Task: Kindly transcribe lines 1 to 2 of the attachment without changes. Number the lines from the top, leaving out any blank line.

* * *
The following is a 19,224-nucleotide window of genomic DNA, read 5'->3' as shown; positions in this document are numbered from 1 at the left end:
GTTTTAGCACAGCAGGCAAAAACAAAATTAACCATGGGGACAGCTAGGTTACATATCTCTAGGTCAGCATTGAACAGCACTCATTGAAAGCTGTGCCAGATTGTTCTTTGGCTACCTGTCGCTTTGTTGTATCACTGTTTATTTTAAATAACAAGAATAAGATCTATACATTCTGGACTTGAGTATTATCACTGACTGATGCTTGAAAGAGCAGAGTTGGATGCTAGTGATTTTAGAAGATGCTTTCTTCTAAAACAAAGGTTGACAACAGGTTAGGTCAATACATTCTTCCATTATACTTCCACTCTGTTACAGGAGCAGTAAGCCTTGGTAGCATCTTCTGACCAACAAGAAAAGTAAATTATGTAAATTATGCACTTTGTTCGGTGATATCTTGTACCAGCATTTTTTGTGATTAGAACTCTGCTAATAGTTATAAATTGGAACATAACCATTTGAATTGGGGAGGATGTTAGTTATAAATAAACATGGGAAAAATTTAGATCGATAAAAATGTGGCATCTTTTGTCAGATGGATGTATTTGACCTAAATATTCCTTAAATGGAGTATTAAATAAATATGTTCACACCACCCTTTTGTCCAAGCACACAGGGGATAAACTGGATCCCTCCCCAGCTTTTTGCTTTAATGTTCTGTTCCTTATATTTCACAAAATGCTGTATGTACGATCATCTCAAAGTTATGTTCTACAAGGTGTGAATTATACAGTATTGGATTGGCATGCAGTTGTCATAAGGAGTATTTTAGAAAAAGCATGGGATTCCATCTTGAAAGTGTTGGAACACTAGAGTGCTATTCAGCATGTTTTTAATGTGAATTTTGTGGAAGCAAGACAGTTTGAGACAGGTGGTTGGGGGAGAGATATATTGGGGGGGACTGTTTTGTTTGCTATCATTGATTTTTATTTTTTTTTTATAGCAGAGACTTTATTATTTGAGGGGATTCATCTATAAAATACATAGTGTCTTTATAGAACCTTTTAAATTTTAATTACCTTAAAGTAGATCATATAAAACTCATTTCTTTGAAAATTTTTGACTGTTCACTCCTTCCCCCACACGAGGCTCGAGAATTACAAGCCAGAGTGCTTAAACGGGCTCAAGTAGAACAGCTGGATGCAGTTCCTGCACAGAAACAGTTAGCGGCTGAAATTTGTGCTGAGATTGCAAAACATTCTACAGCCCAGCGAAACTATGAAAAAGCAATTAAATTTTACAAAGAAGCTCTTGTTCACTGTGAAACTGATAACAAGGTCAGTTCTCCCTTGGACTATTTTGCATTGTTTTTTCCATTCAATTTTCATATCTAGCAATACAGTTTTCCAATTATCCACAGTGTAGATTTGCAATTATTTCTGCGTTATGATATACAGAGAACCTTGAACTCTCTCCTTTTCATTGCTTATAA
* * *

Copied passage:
The following is a 19,224-nucleotide window of genomic DNA, read 5'->3' as shown; positions in this document are numbered from 1 at the left end:
GTTTTAGCACAGCAGGCAAAAACAAAATTAACCATGGGGACAGCTAGGTTACATATCTCTAGGTCAGCATTGAACAGCACTCATTGAAAGCTGTGCCAGATTGTTCTTTGGCTACCTGTCGCTTTGTTGTATCACTGTTTATTTTAAATAACAAGAATAAGATCTATACATTCTGGACTTGAGTATTATCACTGACTGATGCTTGAAAGAGCAGAGTTGGATGCTAGTGATTTTAGAAGATGCTTTCTTCTAAAACAAAGGTTGACAACAGGTTAGGTCAATACATTCTTCCATTATACTTCCACTCTGTTACAGGAGCAGTAAGCCTTGGTAGCATCTTCTGACCAACAAGAAAAGTAAATTATGTAAATTATGCACTTTGTTCGGTGATATCTTGTACCAGCATTTTTTGTGATTAGAACTCTGCTAATAGTTATAAATTGGAACATAACCATTTGAATTGGGGAGGATGTTAGTTATAAATAAACATGGGAAAAATTTAGATCGATAAAAATGTGGCATCTTTTGTCAGATGGATGTATTTGACCTAAATATTCCTTAAATGGAGTATTAAATAAATATGTTCACACCACCCTTTTGTCCAAGCACACAGGGGATAAACTGGATCCCTCCCCAGCTTTTTGCTTTAATGTTCTGTTCCTTATATTTCACAAAATGCTGTATGTACGATCATCTCAAAGTTATGTTCTACAAGGTGTGAATTATACAGTATTGGATTGGCATGCAGTTGTCATAAGGAGTATTTTAGAAAAAGCATGGGATTCCATCTTGAAAGTGTTGGAACACTAGAGTGCTATTCAGCATGTTTTTAATGTGAATTTTGTGGAAGCAAGACAGTTTGAGACAGGTGGTTGGGGGAGAGATATATTGGGGGGGACTGTTTTGTTTGCTATCATTGATTTTTATTTTTTTTTTATAGCAGAGACTTTATTATTTGAGGGGATTCATCTATAAAATACATAGTGTCTTTATAGAACCTTTTAAATTTTAATTACCTTAAAGTAGATCATATAAAACTCATTTCTTTGAAAATTTTTGACTGTTCACTCCTTCCCCCACACGAGGCTCGAGAATTACAAGCCAGAGTGCTTAAACGGGCTCAAGTAGAACAGCTGGATGCAGTTCCTGCACAGAAACAGTTAGCGGCTGAAATTTGTGCTGAGATTGCAAAACATTCTACAGCCCAGCGAAACTATGAAAAAGCAATTAAATTTTACAAAGAAGCTCTTGTTCACTGTGAAACTGATAACAAGGTCAGTTCTCCCTTGGACTATTTTGCATTGTTTTTTCCATTCAATTTTCATATCTAGCAATACAGTTTTCCAATTATCCACAGTGTAGATTTGCAATTATTTCTGCGTTATGATATACAGAGAACCTTGAACTCTCTCCTTTTCATTGCTTATAA